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I'm not well versed in domain driven design and I've recently started created a domain model for a project. I still haven't decided on an ORM (though I will likely go with NHibernate) and I am currently trying to ensure that my Value Objects should be just that.

I have a few VOs that have almost no behavior other than to encapsulate "like" terms, for instance:

public class Referral {
    public Case Case { get; set; } // this is the a reference to the aggregate root
    public ReferralType ReferralType { get; set; } // this is an enum
    public string ReferralTypeOther { get; set; }
} // etc, etc.

This particular class has a reference to "Case" which is two levels up, so if say I were going to access a Referral I could go: case.social.referral (Case, Social and Referral are all classes, there is a single Social inside a Case and there is a single Referral inside a Social). Now that I am looking at it as I type it, I don't think I need a Case in the Referral since it will be accessible through the Social entity, correct?

Now, there is no doubt in my mind this is something that should be a VO, and the method I plan to use to persist this to the database is to either have NHibernate assign it a surrogate identifier (which I am still not too clear on, if anyone could please elaborate on that too it would help me out, since I don't know if the surrogate identifier requires that I have an Id in my VO already or if it can operate without one) and/or a protected Id property that would not be exposed outside the Referral class (for the sole purpose of persisting to the DB).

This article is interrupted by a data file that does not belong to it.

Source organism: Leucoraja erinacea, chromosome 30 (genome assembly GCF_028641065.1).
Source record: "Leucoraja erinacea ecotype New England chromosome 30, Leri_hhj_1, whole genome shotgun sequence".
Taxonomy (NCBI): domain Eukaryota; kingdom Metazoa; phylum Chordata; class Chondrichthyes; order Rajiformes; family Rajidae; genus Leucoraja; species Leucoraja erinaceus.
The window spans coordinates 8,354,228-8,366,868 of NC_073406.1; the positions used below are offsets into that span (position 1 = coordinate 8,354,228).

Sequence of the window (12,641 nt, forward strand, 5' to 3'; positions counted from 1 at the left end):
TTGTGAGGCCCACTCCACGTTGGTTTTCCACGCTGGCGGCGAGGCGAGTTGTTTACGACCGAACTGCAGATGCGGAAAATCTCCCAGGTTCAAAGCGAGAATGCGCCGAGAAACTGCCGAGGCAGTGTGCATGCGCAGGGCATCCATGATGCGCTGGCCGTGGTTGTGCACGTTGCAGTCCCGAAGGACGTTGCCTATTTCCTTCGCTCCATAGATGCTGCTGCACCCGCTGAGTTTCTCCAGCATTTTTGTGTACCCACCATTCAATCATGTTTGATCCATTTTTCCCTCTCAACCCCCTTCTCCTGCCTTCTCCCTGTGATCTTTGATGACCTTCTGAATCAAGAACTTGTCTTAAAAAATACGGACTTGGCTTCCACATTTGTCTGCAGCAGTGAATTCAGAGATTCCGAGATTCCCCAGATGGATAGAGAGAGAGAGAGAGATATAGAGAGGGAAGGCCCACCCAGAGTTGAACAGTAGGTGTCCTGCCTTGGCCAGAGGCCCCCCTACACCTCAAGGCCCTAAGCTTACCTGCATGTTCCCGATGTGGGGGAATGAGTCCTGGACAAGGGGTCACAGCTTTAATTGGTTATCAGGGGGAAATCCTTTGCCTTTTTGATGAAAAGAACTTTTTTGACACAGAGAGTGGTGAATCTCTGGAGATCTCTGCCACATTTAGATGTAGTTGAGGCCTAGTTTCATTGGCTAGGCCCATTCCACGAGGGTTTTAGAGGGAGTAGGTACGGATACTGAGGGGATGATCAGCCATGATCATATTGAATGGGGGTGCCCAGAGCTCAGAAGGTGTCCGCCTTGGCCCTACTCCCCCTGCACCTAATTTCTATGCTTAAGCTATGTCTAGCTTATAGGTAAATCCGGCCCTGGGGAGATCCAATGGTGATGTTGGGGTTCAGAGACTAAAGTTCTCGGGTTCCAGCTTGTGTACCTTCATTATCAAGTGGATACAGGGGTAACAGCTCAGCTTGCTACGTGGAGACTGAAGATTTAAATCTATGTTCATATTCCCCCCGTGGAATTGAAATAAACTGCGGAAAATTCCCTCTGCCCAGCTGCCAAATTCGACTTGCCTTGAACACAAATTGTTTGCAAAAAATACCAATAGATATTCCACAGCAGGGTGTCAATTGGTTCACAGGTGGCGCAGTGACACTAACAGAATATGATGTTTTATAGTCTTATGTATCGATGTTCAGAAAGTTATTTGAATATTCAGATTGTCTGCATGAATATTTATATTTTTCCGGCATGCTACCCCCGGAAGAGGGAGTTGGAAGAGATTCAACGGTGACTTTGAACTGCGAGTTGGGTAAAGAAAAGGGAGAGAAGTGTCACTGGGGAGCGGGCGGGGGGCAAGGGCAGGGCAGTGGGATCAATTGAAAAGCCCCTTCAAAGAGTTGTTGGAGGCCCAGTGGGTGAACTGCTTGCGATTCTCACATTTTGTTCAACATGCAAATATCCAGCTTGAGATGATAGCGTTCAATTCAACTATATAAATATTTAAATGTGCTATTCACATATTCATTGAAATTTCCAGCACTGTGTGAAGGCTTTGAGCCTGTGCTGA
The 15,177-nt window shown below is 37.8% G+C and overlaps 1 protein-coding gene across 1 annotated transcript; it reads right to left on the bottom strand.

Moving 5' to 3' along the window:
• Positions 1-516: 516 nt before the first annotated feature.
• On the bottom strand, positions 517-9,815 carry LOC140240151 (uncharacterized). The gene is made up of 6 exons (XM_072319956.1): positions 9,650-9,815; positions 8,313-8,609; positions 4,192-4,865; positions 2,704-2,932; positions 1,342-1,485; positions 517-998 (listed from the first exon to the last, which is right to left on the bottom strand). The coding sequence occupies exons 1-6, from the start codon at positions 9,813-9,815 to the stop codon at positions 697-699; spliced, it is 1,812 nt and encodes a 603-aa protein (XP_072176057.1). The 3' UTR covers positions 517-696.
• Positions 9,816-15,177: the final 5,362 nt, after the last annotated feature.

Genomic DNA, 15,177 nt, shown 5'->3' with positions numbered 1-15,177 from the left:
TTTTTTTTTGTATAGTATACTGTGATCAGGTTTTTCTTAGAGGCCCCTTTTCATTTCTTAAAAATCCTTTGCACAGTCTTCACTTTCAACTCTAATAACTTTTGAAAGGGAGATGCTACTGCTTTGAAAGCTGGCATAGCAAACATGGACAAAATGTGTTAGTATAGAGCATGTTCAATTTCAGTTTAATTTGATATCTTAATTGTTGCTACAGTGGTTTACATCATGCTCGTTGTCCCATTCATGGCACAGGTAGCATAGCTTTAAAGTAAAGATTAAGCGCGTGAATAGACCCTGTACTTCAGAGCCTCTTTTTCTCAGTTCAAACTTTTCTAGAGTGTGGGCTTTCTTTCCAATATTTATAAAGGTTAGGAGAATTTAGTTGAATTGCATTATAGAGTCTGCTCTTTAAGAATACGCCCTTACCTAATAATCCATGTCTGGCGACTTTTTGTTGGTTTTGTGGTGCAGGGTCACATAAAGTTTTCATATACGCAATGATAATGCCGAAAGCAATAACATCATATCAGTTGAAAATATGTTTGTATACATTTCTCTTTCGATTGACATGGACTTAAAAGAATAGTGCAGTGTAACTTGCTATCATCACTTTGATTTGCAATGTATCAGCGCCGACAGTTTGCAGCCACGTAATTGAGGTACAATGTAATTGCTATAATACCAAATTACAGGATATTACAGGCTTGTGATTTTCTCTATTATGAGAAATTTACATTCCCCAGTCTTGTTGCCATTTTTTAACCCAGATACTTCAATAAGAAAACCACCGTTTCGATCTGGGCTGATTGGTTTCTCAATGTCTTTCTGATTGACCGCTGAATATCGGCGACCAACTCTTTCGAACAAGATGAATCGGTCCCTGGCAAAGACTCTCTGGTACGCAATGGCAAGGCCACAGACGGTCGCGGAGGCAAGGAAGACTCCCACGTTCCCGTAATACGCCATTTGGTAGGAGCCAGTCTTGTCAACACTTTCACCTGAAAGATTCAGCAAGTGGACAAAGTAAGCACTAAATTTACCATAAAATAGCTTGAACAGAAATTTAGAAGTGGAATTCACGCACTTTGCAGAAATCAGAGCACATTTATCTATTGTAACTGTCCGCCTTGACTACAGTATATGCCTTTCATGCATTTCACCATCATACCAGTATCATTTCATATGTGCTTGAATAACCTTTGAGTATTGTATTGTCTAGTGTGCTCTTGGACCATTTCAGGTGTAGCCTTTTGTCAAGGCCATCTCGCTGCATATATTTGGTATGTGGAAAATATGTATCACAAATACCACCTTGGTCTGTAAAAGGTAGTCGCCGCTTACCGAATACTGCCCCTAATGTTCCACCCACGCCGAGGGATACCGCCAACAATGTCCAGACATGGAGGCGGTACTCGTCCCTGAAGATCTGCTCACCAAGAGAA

Now on to my title question: Should a VO have a collection, (in my case a List) inside it? I can only think of this as a one-to-many relationship in the database but since there is no identity it didn't seem adequate to make the class an entity. Below is the code:

public class LivingSituation {
    private IList<AdultAtHome> AdultsAtHome { get; set; }
    public ResidingWith CurrentlyResidingWith { get; set } // this is an enum
} // etc, etc.

This class currently doesn't have an Id and the AdultsAtHome class just has intrinsic types (string, int). So I am not sure if this should be an entity or if it can remain as a VO and I just need to configure my ORM to use a 1:m relationship for this using their own tables and a private/protected Id field so that the ORM can persist to the DB.

Also, should I go with normalized tables for each of my classes, or not? I think I would only need to use a table per class when there is a possibility of having multiple instances of the class assigned to an entity or value object and/or there is the possibility of having collections 1:m relationships with some of those objects. I have no problem with using a single table for certain value objects that have intrinsic types but with nested types I think it would be advantageous to use normalized tables. Any suggestions on this as well?

Sorry for being so verbose with the multiple questions:

1) Do I need a surrogate identifier (with say NHibernate) for my value objects?

2) If #1 is yes, then does this need to be private/protected so that my value object "remains" a value object in concept?

3) Can a value object have other value objects (in say, a List) or would that constitute an entity? (I think the answer to this is no, but I'd prefer to be sure before I proceed further.)

4) Do I need a reference to the aggregate root from a value object that is a few levels down from the aggregate root? (I don't think I do, this is likely an oversight on my part when writing the model, anyone agree?)

5) Is it OK to use normalized tables for certain things (like nested types and/or types with collections as properties which would need their own tables anyway for the 1:m relationship) while having the ORM do the mapping for the simpler value objects to the same table that belongs to my entity?